The Oxford Dictionary of the Christian Church defines acedia as “a state of restlessness and inability either to work or to pray”.  Unfortunately, in our culture, we know the wisdom of washing our hands before eating even if we can’t see the germs we are washing away.  But we don’t share the same conviction about spiritual hygiene, often doing little to cleanse and refresh our spirits, and then feel trapped when acedia appears. 

If you find yourself experiencing acedia you need to take action.  Doing nothing will likely lead to a deeper sense of worthlessness, spiritual dryness or even depression.  Break the cycle by reviewing your personal mission statement and deciding how you can make deposits of success in each of these areas this week:  physically, spiritually, socially, personal development, in family, career and finances.

I “hope” this helps

April 11, 2009

We’ve all been hearing a lot about the word “hope” recently.  Some people think it’s an unrealistic approach to the realities of what’s happening.  I agree that hope without a plan is empty.  I was discussing this with one of my pastor friends and he stated that he thought it was cruel to suggest “hope” to someone without offering a plan of action. 

  • What does having “hope” really mean? The dictionary defines “hope” as “looking forward with reasonable confidence.”  And how do we get confidence – by having a clear plan of action.
  • What is our strongest resource in tough times? My Wednesday morning guys said that “to suffer alone is the worst kind of fate.”  But it’s too late to begin reaching out when you’re going under.
  • What can you offer to others who are struggling? Make sure that you are the kind of friend now that you want others to be to you when you’re going through your own tough times.

Nashville loses trusted voice of Dan Miller

April 10, 2009

No – I’m doing just fine – really.  Yesterday morning’s Tennessean headlined the news that our 30-year NBC affiliate news anchor here in Nashville had died of a heart attack.  And he just happened to have the same name as I do.  Today’s paper has the headline:  Nashville loses trusted voice of Dan Miller.  That Dan was a very trusted and respected personality here in Nashville. 

I must admit I have read through all the kind things being said about Dan Miller.  Don’t we all wonder what will be said about us when we’re gone?  In Seven Habits of Highly Effective People, author Stephen Covey says we all want to:  Live, Love, Learn and Leave a Legacy.  I trust that I am doing each of those well.

What would people be saying about you if yesterday you had a heart attack and died unexpectedly?  How would those closest to you remember their last encounter?  How would your boss or employees be describing you?  How would the waitress who forgot to leave the onions off your hamburger remember you?  What about that mechanic who tried but failed to fix the rattle in your car?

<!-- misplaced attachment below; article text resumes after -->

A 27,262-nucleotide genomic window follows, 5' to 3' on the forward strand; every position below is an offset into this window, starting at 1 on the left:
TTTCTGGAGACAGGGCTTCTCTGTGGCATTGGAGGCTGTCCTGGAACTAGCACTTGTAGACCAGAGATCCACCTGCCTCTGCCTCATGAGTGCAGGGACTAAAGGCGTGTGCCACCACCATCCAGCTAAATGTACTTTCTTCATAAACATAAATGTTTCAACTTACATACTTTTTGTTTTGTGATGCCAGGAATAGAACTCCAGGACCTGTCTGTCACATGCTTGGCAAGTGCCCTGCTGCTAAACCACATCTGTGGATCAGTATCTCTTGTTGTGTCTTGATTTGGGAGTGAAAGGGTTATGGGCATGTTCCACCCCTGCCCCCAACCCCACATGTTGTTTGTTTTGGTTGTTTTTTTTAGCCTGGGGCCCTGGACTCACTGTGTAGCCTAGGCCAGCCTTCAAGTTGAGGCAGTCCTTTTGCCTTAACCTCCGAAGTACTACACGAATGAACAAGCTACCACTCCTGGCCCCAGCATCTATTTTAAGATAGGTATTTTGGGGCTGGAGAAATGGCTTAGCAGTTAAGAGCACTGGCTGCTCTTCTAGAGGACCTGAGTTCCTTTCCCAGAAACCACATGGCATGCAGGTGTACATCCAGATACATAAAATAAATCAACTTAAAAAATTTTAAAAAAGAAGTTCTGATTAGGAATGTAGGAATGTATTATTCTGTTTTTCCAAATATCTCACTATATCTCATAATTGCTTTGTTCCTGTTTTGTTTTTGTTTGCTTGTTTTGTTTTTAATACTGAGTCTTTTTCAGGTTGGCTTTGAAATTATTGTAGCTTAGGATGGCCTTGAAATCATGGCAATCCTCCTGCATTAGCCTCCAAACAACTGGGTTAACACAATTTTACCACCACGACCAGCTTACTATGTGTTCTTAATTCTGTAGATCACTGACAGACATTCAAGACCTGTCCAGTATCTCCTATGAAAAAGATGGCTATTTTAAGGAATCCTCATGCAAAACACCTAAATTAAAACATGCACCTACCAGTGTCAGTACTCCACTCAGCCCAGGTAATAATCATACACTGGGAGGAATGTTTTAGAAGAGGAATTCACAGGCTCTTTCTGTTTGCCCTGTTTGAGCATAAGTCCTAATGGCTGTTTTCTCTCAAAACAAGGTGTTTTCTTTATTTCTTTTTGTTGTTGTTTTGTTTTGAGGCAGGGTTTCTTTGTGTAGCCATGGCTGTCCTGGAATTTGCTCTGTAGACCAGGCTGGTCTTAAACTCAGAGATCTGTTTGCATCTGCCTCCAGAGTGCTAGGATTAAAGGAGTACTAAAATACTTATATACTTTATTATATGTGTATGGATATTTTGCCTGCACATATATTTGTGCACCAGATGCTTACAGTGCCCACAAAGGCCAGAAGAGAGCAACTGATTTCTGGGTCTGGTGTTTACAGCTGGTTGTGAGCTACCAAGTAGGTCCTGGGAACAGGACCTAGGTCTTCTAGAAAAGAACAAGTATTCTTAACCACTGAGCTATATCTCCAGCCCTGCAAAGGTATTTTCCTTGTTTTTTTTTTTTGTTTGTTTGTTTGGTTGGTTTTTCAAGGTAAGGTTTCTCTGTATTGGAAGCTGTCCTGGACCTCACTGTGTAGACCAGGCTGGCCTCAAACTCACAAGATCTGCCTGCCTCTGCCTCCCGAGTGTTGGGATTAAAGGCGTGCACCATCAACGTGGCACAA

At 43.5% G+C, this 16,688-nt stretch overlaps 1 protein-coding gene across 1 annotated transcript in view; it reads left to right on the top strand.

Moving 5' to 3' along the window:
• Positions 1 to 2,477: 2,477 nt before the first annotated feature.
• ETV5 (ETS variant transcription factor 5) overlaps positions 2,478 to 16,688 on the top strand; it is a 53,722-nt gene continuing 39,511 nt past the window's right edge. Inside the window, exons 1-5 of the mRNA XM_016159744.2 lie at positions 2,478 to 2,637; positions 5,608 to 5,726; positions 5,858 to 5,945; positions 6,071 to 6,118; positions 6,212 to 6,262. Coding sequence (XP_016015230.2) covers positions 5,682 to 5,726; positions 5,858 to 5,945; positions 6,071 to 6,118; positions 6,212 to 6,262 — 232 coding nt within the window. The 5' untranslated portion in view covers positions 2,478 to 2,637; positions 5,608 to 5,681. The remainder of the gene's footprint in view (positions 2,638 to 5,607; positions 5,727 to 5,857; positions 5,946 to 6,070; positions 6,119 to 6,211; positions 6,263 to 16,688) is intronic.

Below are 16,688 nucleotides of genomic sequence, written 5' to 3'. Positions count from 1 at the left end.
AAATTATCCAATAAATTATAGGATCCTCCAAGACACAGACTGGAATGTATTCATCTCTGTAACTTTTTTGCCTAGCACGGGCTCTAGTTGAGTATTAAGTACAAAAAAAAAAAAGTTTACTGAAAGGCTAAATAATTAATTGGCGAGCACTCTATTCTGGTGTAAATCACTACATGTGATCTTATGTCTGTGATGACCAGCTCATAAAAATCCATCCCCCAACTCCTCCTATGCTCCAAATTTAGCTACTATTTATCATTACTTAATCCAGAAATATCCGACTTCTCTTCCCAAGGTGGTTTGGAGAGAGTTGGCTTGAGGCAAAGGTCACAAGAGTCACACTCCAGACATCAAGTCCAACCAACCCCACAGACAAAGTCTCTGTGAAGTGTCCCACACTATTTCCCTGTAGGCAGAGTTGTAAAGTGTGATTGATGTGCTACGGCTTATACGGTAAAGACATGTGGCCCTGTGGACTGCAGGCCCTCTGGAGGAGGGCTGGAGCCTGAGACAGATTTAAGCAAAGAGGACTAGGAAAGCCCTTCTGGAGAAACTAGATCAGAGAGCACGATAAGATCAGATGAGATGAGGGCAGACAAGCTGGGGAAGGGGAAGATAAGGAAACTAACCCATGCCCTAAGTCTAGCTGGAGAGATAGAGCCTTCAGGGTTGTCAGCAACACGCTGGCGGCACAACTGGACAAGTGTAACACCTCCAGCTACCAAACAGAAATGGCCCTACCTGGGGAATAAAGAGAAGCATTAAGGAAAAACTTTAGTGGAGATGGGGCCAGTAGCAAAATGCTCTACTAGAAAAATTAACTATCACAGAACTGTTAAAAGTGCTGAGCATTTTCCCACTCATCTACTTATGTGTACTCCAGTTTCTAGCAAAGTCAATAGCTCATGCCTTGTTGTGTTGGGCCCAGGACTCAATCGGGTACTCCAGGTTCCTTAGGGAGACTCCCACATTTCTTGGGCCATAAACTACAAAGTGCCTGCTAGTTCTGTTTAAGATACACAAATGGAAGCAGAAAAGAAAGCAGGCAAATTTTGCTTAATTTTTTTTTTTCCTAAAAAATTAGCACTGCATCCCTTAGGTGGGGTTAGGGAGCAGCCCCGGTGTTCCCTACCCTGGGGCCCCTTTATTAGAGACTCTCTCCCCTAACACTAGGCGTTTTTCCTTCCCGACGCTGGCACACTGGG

We don’t create a “legacy” by planning the last year of our lives.  No, we are creating our “legacy” right now – every day, by every single act we do, every word we say, and every thought we allow to grow in our minds.  Put your own name in the headline above and imagine how you would be remembered today.

We are not rational people!

April 4, 2009

I love to see the ideas that develop and grow here.  People often ask me what kind of personal skills make someone a candidate to have their own business.  And when I start listing the things I think are helpful, I find that I touch on many things that seem to be contradictory. 

Is it better to be an extrovert or an introvert?  A dreamer or a realist?  A thinker or a doer?  A socializer or a loner?  Is it more valuable to have imagination or practical skills?  To be  left-brained or right-brained?  Dominant or reserved?  Analytical or expressive?  Change-loving or schedule conforming?  Super intelligent or just normal?  Gorgeous or average? 

I’ve come to the conclusion that there is no “right” or “predicable” pattern that leads to successful business operation.  I think most of us defy rational explanation or categories.  The businessperson is someone using both sides of their brains.  The right side pours out dreams, passions and fantasies and the left side takes that and creates patterns and systems to allow results that benefit everyone and magically produce money as well.  You can have the soul of an artist – and your business is a shaped release of that art.  You can be a logical precisionist and your business brings life to those otherwise boring and useless details. 

Welcome to the world of entrepreneurship – there are no obstacles, no barriers.  No wrong personal attributes, backgrounds, or education – just opportunity for all!